In the 1890s, the Danish lieutenant Ole Olufsen set out to lead two expeditions to Tsarist Central Asia. Exploring areas that were still blank on European and Russian maps, the participants spent more than a year traveling on horseback in the pamirs and adjacent valleys bordering Afghanistan, China, and British India.
Esther Fihl offers an in-depth study of these Danish expeditions and presents the magnificent collection of objects brought back to the National Museum of Denmark. Drawing on diaries, reports, and published works and a scrutiny of the guiding principles for their collecting of objects, she demonstrates how these explorers portrayed the cultures encountered. This work is a treasure for anyone interested in Central Asia, early anthropological theory, material culture, or European travel literature.
They lived with Kyrgyz nomads who carved out an existence for themselves above the tree line with their sheep, goats, and yaks. Traveling along the river Pandsh, they were the first Europeans to collect ethnographical information on the transhumant pastoralists in the elevated valleys bordering Afghanistan. On the steppes of the western lowlands, the Danish expeditions stopped in Samarkand, Khiva, and Bukhara, commercial hubs on the old Silk Road. As official guests of both the emir of Bukhara and the khan of Khiva, they studied the handicrafts of the bazaars and the irrigation agriculture practiced by the Tajiks and Uzbeks. On visits to Merv they also spent time with Turkmen nomadic tribes who had only recently been fighting the Russian colonial power.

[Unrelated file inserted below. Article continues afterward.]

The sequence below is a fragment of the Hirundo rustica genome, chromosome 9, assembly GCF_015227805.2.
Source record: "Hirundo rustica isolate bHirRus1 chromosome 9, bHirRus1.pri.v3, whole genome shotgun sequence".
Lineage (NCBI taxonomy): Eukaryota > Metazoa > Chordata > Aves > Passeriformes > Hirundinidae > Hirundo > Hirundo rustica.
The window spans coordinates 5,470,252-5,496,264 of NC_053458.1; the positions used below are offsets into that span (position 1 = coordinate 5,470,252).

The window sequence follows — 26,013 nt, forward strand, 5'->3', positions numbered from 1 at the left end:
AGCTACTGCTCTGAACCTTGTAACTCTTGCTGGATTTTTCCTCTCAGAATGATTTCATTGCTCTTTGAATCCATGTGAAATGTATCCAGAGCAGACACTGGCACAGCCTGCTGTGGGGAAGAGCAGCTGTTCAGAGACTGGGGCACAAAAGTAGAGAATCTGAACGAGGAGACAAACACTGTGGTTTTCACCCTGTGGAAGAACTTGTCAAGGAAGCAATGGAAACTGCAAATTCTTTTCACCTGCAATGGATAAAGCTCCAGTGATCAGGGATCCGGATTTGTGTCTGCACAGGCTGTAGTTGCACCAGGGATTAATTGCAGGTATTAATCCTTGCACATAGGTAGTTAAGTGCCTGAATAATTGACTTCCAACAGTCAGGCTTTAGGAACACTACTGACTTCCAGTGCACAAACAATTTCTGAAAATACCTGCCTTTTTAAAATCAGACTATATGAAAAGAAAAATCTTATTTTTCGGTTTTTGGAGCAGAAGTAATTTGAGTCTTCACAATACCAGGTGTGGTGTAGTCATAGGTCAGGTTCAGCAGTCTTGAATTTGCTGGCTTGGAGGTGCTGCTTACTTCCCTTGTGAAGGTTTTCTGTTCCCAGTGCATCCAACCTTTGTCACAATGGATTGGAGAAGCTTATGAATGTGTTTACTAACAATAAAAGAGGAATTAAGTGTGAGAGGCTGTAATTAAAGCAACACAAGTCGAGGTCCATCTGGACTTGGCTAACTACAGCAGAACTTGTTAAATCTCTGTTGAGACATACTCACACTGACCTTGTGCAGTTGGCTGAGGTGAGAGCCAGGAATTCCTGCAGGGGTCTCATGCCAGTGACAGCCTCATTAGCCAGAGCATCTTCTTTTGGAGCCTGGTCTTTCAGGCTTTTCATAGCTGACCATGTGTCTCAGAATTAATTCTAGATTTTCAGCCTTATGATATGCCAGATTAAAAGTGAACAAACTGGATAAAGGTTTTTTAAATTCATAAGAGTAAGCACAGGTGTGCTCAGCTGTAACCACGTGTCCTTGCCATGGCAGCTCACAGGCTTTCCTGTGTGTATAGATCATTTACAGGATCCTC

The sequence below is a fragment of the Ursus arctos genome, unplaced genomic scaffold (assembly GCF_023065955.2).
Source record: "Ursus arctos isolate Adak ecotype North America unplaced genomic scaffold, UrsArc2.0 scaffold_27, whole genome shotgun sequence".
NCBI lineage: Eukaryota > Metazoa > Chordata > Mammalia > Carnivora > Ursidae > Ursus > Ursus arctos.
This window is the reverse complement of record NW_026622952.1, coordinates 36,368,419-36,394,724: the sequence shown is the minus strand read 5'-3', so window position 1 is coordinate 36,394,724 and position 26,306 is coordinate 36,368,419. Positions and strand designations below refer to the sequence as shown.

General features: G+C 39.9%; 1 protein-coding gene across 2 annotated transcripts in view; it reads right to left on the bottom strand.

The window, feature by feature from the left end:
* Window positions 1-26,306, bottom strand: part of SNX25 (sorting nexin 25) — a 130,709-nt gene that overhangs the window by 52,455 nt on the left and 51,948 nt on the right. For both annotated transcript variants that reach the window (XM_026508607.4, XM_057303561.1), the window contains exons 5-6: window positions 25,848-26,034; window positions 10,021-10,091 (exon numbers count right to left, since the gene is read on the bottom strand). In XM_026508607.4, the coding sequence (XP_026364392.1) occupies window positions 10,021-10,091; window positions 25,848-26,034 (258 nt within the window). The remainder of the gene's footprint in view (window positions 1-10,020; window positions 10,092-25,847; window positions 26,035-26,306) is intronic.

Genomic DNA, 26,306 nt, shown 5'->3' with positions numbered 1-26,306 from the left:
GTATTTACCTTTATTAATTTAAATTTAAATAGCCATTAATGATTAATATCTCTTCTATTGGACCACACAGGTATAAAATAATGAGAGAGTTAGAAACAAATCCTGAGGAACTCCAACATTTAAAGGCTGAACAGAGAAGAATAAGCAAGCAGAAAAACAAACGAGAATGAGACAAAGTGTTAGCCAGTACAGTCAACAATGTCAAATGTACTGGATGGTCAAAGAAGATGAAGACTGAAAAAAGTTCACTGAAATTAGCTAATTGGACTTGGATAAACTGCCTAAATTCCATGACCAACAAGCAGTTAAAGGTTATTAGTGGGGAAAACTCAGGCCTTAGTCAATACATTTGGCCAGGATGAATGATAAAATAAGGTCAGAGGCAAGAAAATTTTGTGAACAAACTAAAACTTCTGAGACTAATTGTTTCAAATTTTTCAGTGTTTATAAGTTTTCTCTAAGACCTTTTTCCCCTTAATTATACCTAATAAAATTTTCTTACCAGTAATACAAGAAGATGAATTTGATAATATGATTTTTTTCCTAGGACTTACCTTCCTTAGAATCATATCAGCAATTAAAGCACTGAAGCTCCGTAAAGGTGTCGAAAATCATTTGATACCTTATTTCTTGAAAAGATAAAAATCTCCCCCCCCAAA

Volume One Editor's PrefaceDanish Nomad Research - An Overview Author's AcknowledgementsA Sketch of the Research Process Introduction I. Written Sources and Beyond II. The Danish Setting in the 1890s III. Travelling on a Museum Assignment IV. Collecting Objects V. The Museum Life of the Objects VI. Kyrgyz Nomad's in the Pamirs VII. Agropastoralists in Vakhan Catalogue Volume Two VIII. Turkmen Nomads in Merv IX. The Khanate of Khiva X. The Emirate of Bukhara and the Russian-Controlled Part of Turkestan XI. Representation of Central Asia Conclusion Appendix I. List of Museum Register NumbersAppendix II. Technical Terms and Materials Russian SummaryBibliographyUnpublished DocumentsIndexPhoto Credits